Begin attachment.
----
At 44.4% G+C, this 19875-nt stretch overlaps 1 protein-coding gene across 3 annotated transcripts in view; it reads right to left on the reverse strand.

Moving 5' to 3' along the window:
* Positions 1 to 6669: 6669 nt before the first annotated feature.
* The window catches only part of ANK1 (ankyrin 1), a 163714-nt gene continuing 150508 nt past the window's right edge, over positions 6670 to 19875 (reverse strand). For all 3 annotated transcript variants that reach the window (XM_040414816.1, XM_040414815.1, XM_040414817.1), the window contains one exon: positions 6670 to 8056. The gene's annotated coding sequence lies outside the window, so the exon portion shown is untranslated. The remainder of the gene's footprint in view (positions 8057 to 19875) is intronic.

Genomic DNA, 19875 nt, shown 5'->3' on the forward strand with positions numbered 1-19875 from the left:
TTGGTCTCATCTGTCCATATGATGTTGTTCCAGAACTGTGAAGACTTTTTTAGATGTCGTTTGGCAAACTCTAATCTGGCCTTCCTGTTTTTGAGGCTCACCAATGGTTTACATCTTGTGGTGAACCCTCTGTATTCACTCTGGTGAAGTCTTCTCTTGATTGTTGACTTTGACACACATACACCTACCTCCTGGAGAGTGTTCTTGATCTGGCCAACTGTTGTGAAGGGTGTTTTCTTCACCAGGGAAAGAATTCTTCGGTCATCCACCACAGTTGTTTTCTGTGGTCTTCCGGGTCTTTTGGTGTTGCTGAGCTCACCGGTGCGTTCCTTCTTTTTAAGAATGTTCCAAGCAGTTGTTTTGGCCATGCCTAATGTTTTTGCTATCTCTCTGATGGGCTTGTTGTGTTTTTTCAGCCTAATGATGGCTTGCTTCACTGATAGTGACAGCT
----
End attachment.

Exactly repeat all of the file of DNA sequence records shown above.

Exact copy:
At 44.4% G+C, this 19875-nt stretch overlaps 1 protein-coding gene across 3 annotated transcripts in view; it reads right to left on the reverse strand.

Moving 5' to 3' along the window:
* Positions 1 to 6669: 6669 nt before the first annotated feature.
* The window catches only part of ANK1 (ankyrin 1), a 163714-nt gene continuing 150508 nt past the window's right edge, over positions 6670 to 19875 (reverse strand). For all 3 annotated transcript variants that reach the window (XM_040414816.1, XM_040414815.1, XM_040414817.1), the window contains one exon: positions 6670 to 8056. The gene's annotated coding sequence lies outside the window, so the exon portion shown is untranslated. The remainder of the gene's footprint in view (positions 8057 to 19875) is intronic.

Genomic DNA, 19875 nt, shown 5'->3' on the forward strand with positions numbered 1-19875 from the left:
TTGGTCTCATCTGTCCATATGATGTTGTTCCAGAACTGTGAAGACTTTTTTAGATGTCGTTTGGCAAACTCTAATCTGGCCTTCCTGTTTTTGAGGCTCACCAATGGTTTACATCTTGTGGTGAACCCTCTGTATTCACTCTGGTGAAGTCTTCTCTTGATTGTTGACTTTGACACACATACACCTACCTCCTGGAGAGTGTTCTTGATCTGGCCAACTGTTGTGAAGGGTGTTTTCTTCACCAGGGAAAGAATTCTTCGGTCATCCACCACAGTTGTTTTCTGTGGTCTTCCGGGTCTTTTGGTGTTGCTGAGCTCACCGGTGCGTTCCTTCTTTTTAAGAATGTTCCAAGCAGTTGTTTTGGCCATGCCTAATGTTTTTGCTATCTCTCTGATGGGCTTGTTGTGTTTTTTCAGCCTAATGATGGCTTGCTTCACTGATAGTGACAGCT